How to make and use wind-on big-game trolling leaders, Part II
Many anglers don’t try wind-ons because of the time and effort involved to make the splices. Now, you can buy pre-made, loop-to-loop wind-ons from catalogs like Offshore Angler or Melton. The mono leaders come in sizes ranging from 15-foot, 80-pound leader to 25-foot, 650-pound leader. The fluorocarbon leaders come in sizes ranging from 25-foot, 60-pound to 500-pound leader.
The length of a wind-on leader varies depending on the type of fishing and personal preference. However, most fishermen like the total length of the system to be the maximum allowed by the IGFA: 30 feet.
For lighter leader systems used to troll baits for mahi and striped marlin, it’s best to keep the leader on the bait very short, usually about three feet. This helps keep the baits neat and organized in the cooler without lots of leaders getting tangled. For this rig, keep your wind-on at 26 feet for a total leader length of 29 feet, one foot short of IGFA limits for a bit of a safety margin.
Points of caution
A few additional concerns should be considered before you adopt wind-on leaders. First, if you use the smaller-sized AFTCO roller guides, you may have trouble getting Biminis, Albrights or interlocking loops through the rollers. This depends a lot on the size of the monofilament you are using. You won’t have this problem when using ceramic ring guides or larger-sized AFTCO roller guides.
While leadering a fish, it’s very important that the wind-on leader doesn’t slip through your hands. Unlike traditional leaders, the wind-on leader won’t stop when you get to the snap swivel, because the snap swivel has been eliminated. If the leader slips past and you suddenly have the main line in your hand, there’s a good chance the main line will break.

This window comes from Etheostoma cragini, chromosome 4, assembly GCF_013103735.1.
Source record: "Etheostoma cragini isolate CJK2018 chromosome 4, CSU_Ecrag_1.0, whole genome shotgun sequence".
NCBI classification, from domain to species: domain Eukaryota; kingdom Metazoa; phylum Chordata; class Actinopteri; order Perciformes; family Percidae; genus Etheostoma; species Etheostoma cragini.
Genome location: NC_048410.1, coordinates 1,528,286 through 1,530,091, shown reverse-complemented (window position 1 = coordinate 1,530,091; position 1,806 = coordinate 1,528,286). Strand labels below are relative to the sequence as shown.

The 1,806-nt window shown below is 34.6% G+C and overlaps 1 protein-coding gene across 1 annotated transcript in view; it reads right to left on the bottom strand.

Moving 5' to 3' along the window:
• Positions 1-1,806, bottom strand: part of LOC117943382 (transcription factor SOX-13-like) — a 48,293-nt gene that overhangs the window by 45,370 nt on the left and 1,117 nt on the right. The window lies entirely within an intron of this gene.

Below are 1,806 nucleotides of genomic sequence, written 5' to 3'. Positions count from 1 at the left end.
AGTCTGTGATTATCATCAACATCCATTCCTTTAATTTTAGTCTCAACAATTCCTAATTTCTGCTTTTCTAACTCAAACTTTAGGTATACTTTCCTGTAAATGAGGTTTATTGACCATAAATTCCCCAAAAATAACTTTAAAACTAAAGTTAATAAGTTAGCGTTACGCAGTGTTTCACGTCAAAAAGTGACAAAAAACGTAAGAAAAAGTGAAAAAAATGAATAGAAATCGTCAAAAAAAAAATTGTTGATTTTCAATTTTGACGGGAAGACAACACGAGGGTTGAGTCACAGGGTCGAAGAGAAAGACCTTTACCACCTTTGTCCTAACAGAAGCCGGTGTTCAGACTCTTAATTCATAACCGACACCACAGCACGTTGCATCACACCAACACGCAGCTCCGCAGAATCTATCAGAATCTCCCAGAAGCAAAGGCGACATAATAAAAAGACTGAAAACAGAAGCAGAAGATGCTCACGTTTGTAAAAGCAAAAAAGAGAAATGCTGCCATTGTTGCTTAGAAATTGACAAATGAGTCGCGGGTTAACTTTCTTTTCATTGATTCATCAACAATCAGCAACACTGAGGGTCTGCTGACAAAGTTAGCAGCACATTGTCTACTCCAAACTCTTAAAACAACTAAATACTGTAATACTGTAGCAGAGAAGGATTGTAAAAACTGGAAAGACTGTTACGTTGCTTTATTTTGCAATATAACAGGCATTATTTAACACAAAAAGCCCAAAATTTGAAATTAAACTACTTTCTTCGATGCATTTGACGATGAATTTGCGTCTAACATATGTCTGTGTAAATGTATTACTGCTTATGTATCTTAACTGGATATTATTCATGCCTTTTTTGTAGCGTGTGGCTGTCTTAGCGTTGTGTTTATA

In heavier wind-ons with Dacron splices, be aware that there is a weak point between where the mono in the splice ends and the Dacron loop in the splice begins. That point is only as strong as the Dacron itself, which may be only 200-pound test.
When using heavier wind-ons, it’s very important that the angler wind the line and leader onto the spool evenly. When the wind-on hits the rod tip, the angler must start at one side of the spool and gradually work the leader over to the other side. Depending on how much line is on the reel, you probably won’t be able to overlap or cross the leader on the reel’s spool. The cross bar of the reel will fray and weaken the interlocking Dacron loop if it hits the bar. Pay attention and check that interlocking loop often to make sure it’s not frayed. It won’t last forever.
If you haven’t used a wind-on before, understand the precautions you must take, but don’t be afraid to try it. This is one of the most functional leader systems you can put together. Once you get used to using wind-ons, you’ll be hard-pressed to give them up.